AMAC Exclusive – By Daniel Berman
Since announcing his re-election bid three weeks ago, Joe Biden has virtually disappeared.
Where is Joe Biden? The U.S. President has been increasingly invisible over the past month, aside from an international trip to Ireland. He has participated in talks with congressional leaders over the debt limit, and given a few brief public statements, but otherwise has been out of the media spotlight.
As a result, that spotlight has otherwise been dominated by Republicans, revealing a serious flaw in the Democratic Party, one which directly threatens its hopes for 2024: The party lacks any effective spokesman other than Biden, and any effort to fill the role is perceived as a direct threat to Vice President Harris. As a result, when Biden cannot speak, no one else can. The result is that increasingly no one speaks for the administration or the party.
The problems posed both by Biden’s age and Kamala Harris’s awkwardness and unpopularity have been documented extensively, but one of the less analyzed aspects is how they interact with each other. There is of course the issue of the succession. With Biden pushing age 80, there is a real prospect that Harris may be called upon to assume the presidency in an acting or even full capacity, and that prospect weighs on anyone contemplating a second Biden term. Politico featured a piece interviewing Democratic insiders on this precise issue this week. It noted how Republicans have already taken to attacking the prospect of a President Harris.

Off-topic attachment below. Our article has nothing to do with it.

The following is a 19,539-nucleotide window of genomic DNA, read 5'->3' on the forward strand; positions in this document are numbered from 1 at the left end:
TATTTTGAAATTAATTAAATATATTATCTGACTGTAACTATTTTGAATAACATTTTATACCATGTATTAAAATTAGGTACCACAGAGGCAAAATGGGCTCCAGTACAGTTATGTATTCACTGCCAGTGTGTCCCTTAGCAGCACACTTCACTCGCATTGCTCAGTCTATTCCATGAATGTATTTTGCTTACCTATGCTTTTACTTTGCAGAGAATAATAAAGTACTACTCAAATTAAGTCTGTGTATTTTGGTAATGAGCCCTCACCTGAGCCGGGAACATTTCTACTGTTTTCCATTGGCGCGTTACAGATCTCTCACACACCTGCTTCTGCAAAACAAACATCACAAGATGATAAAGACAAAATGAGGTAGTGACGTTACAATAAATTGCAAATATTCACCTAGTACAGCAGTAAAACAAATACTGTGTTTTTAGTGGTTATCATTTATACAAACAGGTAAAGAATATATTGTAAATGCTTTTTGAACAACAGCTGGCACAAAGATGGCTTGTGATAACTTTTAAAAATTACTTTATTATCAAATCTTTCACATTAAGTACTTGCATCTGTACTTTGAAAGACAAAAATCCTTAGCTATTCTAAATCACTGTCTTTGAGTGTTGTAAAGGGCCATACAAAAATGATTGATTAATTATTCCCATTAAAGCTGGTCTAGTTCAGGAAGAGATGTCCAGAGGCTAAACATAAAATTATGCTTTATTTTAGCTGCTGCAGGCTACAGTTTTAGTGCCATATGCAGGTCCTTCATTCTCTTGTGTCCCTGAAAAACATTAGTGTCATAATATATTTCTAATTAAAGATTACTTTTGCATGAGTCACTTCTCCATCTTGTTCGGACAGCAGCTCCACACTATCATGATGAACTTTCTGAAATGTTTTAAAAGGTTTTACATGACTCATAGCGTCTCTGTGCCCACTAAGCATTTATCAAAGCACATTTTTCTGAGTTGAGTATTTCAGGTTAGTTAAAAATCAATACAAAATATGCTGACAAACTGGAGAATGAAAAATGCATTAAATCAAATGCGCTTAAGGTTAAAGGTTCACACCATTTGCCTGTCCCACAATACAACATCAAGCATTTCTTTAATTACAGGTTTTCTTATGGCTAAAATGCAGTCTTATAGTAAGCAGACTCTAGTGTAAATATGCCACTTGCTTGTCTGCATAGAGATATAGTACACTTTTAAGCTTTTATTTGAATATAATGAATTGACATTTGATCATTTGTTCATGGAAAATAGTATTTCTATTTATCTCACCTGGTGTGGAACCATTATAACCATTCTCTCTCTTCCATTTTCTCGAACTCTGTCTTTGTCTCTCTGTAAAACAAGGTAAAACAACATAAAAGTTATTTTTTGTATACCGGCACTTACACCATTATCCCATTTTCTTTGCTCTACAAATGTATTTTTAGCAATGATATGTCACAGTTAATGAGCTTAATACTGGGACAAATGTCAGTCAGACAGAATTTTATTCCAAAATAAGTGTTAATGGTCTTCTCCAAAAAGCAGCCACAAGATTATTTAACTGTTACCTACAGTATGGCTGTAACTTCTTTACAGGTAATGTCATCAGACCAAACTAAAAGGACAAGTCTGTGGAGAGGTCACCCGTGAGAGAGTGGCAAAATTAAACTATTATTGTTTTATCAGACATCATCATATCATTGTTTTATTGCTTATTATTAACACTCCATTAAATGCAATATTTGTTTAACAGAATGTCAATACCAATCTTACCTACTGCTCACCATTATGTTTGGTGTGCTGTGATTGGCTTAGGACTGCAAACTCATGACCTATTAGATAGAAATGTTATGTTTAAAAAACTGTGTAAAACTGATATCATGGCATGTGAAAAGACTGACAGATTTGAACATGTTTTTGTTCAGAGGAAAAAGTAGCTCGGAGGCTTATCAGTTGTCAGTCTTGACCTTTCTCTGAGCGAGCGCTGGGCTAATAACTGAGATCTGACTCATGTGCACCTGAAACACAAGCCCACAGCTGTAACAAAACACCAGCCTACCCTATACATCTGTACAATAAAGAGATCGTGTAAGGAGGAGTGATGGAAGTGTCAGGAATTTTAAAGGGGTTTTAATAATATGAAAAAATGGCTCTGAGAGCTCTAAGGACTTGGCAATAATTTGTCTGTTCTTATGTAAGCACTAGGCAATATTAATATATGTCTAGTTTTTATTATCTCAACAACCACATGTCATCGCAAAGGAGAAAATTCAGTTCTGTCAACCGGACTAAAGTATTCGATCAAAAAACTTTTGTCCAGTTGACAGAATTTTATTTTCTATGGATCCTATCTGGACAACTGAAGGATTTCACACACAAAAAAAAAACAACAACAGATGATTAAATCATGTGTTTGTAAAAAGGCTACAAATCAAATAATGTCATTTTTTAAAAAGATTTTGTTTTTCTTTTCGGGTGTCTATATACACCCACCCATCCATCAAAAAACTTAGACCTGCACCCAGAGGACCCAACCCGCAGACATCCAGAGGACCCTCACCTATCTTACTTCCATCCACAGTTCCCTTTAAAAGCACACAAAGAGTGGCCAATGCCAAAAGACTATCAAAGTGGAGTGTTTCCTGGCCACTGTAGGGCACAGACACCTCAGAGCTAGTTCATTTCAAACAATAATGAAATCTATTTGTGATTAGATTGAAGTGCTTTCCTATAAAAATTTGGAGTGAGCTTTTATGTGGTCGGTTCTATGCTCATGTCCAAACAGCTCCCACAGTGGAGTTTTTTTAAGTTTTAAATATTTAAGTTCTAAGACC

“I think that we can all be very clear and say with a matter of fact that if you vote for Joe Biden you really are counting on a President Harris, because the idea that he would make it until 86 years old is not something that I think is likely,” Nikki Haley told an audience last month.
It is no secret why Republicans are raising the prospect of a President Harris. The vice president is deeply unpopular, even among Democrats, and the evidence from the tasks Biden has assigned her suggests those doubts are shared even by her boss.
But there is a deeper and less examined dynamic caused by the president’s age and vice president’s unpopularity: both have created a climate of political paralysis throughout the Democrat Party.
Biden was never a charismatic orator. A creature of the Senate, he failed three times to connect with voters in Iowa or New Hampshire, where retail politics is king, and his ascension to the presidency is a testament to his mastery of insider politics. He secured the vice presidency because he was the opposite of the young, inexperienced Barack Obama, and he won South Carolina and the Democratic presidential primaries thanks to deals with Jim Clyburn.